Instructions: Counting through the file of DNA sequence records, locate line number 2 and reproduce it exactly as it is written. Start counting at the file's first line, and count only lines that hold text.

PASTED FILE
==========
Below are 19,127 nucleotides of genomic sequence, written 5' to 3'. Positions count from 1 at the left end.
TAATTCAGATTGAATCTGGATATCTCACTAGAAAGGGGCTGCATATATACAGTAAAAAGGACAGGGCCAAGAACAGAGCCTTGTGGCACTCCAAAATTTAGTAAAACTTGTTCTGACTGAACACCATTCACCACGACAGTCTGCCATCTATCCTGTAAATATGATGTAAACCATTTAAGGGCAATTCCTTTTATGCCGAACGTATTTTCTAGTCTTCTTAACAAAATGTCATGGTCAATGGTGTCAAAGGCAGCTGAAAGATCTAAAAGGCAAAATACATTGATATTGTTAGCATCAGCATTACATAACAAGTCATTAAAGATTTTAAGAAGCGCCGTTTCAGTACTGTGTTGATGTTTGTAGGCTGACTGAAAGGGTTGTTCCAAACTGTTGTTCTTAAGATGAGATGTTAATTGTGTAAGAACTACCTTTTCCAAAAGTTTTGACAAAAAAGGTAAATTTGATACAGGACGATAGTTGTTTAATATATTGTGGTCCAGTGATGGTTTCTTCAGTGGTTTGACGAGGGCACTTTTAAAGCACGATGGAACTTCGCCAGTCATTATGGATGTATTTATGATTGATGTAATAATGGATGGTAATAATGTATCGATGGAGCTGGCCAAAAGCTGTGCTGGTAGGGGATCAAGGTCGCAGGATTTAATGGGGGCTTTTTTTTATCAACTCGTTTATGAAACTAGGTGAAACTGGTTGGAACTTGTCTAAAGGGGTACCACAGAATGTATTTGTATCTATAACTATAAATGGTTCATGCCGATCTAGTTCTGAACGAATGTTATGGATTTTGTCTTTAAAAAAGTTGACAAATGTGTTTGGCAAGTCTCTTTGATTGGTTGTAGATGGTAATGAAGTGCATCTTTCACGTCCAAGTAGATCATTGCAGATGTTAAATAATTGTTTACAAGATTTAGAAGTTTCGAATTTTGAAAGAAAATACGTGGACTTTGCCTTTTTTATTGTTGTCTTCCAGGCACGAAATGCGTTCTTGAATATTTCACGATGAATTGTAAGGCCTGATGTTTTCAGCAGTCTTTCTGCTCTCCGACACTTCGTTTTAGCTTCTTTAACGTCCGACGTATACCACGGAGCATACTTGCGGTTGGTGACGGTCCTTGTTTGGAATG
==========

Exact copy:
TAATTCAGATTGAATCTGGATATCTCACTAGAAAGGGGCTGCATATATACAGTAAAAAGGACAGGGCCAAGAACAGAGCCTTGTGGCACTCCAAAATTTAGTAAAACTTGTTCTGACTGAACACCATTCACCACGACAGTCTGCCATCTATCCTGTAAATATGATGTAAACCATTTAAGGGCAATTCCTTTTATGCCGAACGTATTTTCTAGTCTTCTTAACAAAATGTCATGGTCAATGGTGTCAAAGGCAGCTGAAAGATCTAAAAGGCAAAATACATTGATATTGTTAGCATCAGCATTACATAACAAGTCATTAAAGATTTTAAGAAGCGCCGTTTCAGTACTGTGTTGATGTTTGTAGGCTGACTGAAAGGGTTGTTCCAAACTGTTGTTCTTAAGATGAGATGTTAATTGTGTAAGAACTACCTTTTCCAAAAGTTTTGACAAAAAAGGTAAATTTGATACAGGACGATAGTTGTTTAATATATTGTGGTCCAGTGATGGTTTCTTCAGTGGTTTGACGAGGGCACTTTTAAAGCACGATGGAACTTCGCCAGTCATTATGGATGTATTTATGATTGATGTAATAATGGATGGTAATAATGTATCGATGGAGCTGGCCAAAAGCTGTGCTGGTAGGGGATCAAGGTCGCAGGATTTAATGGGGGCTTTTTTTTATCAACTCGTTTATGAAACTAGGTGAAACTGGTTGGAACTTGTCTAAAGGGGTACCACAGAATGTATTTGTATCTATAACTATAAATGGTTCATGCCGATCTAGTTCTGAACGAATGTTATGGATTTTGTCTTTAAAAAAGTTGACAAATGTGTTTGGCAAGTCTCTTTGATTGGTTGTAGATGGTAATGAAGTGCATCTTTCACGTCCAAGTAGATCATTGCAGATGTTAAATAATTGTTTACAAGATTTAGAAGTTTCGAATTTTGAAAGAAAATACGTGGACTTTGCCTTTTTTATTGTTGTCTTCCAGGCACGAAATGCGTTCTTGAATATTTCACGATGAATTGTAAGGCCTGATGTTTTCAGCAGTCTTTCTGCTCTCCGACACTTCGTTTTAGCTTCTTTAACGTCCGACGTATACCACGGAGCATACTTGCGGTTGGTGACGGTCCTTGTTTGGAATG